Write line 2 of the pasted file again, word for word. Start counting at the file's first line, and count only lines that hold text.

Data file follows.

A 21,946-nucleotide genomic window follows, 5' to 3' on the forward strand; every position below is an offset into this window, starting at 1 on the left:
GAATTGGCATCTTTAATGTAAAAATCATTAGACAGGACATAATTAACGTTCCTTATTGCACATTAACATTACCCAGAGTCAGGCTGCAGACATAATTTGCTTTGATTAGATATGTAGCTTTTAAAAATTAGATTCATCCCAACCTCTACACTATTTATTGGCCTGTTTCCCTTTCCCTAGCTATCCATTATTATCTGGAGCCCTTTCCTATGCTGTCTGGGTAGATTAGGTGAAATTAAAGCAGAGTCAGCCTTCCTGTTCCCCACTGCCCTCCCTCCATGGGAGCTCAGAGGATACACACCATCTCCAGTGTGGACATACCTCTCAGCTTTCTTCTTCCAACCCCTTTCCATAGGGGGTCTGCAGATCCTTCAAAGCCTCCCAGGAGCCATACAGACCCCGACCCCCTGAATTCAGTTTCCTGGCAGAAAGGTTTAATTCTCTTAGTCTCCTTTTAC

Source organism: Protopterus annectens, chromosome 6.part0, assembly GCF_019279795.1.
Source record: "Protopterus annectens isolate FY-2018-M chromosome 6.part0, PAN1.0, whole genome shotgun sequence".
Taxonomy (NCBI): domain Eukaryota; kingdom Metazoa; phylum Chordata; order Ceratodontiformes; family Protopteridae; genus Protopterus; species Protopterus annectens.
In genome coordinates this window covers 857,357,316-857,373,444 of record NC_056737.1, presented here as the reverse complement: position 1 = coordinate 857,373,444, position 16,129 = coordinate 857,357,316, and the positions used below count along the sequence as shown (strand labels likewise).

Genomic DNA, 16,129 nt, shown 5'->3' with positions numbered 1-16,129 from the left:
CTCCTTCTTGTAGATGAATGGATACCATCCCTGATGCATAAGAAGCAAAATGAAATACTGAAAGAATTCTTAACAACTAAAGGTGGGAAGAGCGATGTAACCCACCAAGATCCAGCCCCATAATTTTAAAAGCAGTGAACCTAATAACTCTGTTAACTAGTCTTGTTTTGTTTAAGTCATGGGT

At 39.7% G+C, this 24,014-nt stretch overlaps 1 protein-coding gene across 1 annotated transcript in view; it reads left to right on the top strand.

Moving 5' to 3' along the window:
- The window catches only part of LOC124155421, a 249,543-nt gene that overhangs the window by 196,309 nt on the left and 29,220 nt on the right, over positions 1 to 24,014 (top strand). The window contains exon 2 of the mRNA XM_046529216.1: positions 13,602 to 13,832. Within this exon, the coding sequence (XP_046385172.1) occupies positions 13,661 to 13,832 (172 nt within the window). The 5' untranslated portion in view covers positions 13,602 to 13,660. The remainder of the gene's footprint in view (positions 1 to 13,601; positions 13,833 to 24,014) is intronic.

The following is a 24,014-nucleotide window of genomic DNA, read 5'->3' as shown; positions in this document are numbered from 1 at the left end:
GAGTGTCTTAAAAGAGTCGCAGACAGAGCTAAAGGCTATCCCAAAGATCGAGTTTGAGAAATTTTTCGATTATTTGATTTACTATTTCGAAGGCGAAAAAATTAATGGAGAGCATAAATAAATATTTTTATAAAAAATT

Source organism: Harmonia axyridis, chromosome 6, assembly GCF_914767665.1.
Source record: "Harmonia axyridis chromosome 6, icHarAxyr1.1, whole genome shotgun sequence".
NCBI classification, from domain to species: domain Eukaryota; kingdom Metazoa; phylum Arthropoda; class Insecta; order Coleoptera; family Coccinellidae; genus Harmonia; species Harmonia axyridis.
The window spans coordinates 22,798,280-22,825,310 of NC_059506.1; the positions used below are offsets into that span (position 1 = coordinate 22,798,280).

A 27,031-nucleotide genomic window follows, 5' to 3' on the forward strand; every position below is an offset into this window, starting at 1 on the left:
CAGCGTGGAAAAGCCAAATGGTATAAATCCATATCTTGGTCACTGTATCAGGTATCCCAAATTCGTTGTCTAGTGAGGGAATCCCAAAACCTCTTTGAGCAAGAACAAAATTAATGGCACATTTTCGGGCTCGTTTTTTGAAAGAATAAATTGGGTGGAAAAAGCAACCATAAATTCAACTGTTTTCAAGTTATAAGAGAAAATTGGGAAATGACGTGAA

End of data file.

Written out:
GAATTGGCATCTTTAATGTAAAAATCATTAGACAGGACATAATTAACGTTCCTTATTGCACATTAACATTACCCAGAGTCAGGCTGCAGACATAATTTGCTTTGATTAGATATGTAGCTTTTAAAAATTAGATTCATCCCAACCTCTACACTATTTATTGGCCTGTTTCCCTTTCCCTAGCTATCCATTATTATCTGGAGCCCTTTCCTATGCTGTCTGGGTAGATTAGGTGAAATTAAAGCAGAGTCAGCCTTCCTGTTCCCCACTGCCCTCCCTCCATGGGAGCTCAGAGGATACACACCATCTCCAGTGTGGACATACCTCTCAGCTTTCTTCTTCCAACCCCTTTCCATAGGGGGTCTGCAGATCCTTCAAAGCCTCCCAGGAGCCATACAGACCCCGACCCCCTGAATTCAGTTTCCTGGCAGAAAGGTTTAATTCTCTTAGTCTCCTTTTAC